Friday, 19 December 2014

Being busy

I’ve been busy. Flat-out busy. And without any free time at weekends, it’s been hard keeping up with Mum. We still had our Saturdays and I tried to reframe them as a break. A change is supposed to be as good as a rest but it didn't really work.

Each Saturday things started out OK but after a couple of hours I’d be antsy and worrying about all the things I wasn’t doing. By the 5 p.m dinner deadline, when we took Mum back to the rest home, I’d be exhausted just from keeping up the charade.

I swear Mum could tell. Her empathy radar is highly sensitive.
Problem was, I didn't want not to do it - I just didn't have the time.

In rest homes, despite everyone's best efforts, time hangs heavy. And weekends can be deadly, especially if you don't have someone to take you out. The enthusiastic recreation officer is away and the always-up-for-a-chat receptionist is off duty. On Saturdays, the envy from the stay-home residents, as Mum and I breeze out across the main lounge and through the door, is palpable. Mum feels bad for them too.

The other problem is that lately, Mum’s been fretting about taking up my time. Not wanting to be any trouble had become a constant theme, even before my life got full-on busy.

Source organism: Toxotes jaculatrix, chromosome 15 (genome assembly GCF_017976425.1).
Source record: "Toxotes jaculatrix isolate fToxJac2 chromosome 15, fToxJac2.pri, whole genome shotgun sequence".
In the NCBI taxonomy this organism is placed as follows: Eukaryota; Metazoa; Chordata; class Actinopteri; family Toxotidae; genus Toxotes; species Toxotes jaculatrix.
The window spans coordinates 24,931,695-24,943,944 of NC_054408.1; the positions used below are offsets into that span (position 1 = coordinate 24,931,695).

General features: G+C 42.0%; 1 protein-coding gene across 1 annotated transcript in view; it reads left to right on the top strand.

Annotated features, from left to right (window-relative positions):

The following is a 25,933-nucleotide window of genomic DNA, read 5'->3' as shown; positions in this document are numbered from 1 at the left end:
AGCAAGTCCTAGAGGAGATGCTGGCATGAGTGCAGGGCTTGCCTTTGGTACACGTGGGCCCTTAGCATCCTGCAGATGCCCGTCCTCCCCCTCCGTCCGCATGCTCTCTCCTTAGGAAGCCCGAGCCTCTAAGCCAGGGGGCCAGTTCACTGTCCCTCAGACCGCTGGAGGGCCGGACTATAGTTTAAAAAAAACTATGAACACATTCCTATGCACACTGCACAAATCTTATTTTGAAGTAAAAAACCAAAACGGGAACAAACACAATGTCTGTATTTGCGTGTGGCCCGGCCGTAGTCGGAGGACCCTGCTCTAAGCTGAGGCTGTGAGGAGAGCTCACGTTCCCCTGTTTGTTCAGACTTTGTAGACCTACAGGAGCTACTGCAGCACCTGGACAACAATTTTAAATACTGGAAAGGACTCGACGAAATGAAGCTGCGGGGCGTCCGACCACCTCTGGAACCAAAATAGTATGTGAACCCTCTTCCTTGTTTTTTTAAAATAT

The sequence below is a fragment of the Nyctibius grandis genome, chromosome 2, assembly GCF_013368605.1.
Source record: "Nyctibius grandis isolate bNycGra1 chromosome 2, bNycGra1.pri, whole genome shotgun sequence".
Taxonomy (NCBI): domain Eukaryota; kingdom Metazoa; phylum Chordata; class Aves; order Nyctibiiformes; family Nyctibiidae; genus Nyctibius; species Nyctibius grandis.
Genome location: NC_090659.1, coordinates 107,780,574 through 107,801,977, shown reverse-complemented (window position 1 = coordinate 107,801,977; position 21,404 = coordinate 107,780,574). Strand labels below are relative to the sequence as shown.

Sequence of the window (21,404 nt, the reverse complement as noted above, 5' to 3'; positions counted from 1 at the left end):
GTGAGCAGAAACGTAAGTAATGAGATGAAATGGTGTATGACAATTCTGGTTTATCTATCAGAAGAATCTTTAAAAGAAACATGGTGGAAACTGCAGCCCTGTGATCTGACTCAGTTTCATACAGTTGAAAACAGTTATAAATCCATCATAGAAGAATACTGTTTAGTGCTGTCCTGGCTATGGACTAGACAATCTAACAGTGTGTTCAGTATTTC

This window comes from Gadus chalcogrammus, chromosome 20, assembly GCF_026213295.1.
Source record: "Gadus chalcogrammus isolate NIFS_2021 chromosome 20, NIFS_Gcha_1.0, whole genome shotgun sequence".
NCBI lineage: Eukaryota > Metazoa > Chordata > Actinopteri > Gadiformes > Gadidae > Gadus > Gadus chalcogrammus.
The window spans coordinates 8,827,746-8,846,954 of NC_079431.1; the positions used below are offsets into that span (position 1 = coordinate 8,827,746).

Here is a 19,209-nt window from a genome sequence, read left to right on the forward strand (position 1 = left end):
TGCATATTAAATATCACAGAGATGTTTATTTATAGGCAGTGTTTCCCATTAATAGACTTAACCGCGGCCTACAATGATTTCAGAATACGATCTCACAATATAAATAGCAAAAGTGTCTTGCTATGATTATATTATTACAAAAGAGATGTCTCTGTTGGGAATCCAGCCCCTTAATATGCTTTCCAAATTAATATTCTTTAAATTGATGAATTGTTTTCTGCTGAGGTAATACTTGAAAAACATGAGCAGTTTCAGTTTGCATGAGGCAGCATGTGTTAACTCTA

Work-life balance is an interesting concept. As far as Mum’s concerned, work should happen between the hours of eight and five, Monday to Friday. Broken up by tea breaks, morning and afternoon, plus a good hour for lunch. Unless you’re a farmer, which I’m not.

So she tells me I shouldn't work weekends, that I should stick to my hours and she reminds me how the Labour Party fought for the 40 hour week.

For me, the problem’s not trying to balance work with the rest of my life, it’s about finding ways to doing a good enough job with all the things that matter. It’s about Mum and me both feeling OK.

When I’m stuck about what to do with Mum, I try to imagine what her advice would have been before Alzheimers Disease stuffed things up. “For heaven’s sake,” she would have said, “Get someone else to take your mother out!”

A couple of weeks back, I delegated the Saturday visit to Mr Sixteen. He happily escorted his grandmother to their favourite cafe for afternoon tea. By all accounts they had an excellent time and Mum has no recollection that I wasn't there.

Why I didn’t arrange that, three weeks in a row, I can’t imagine.

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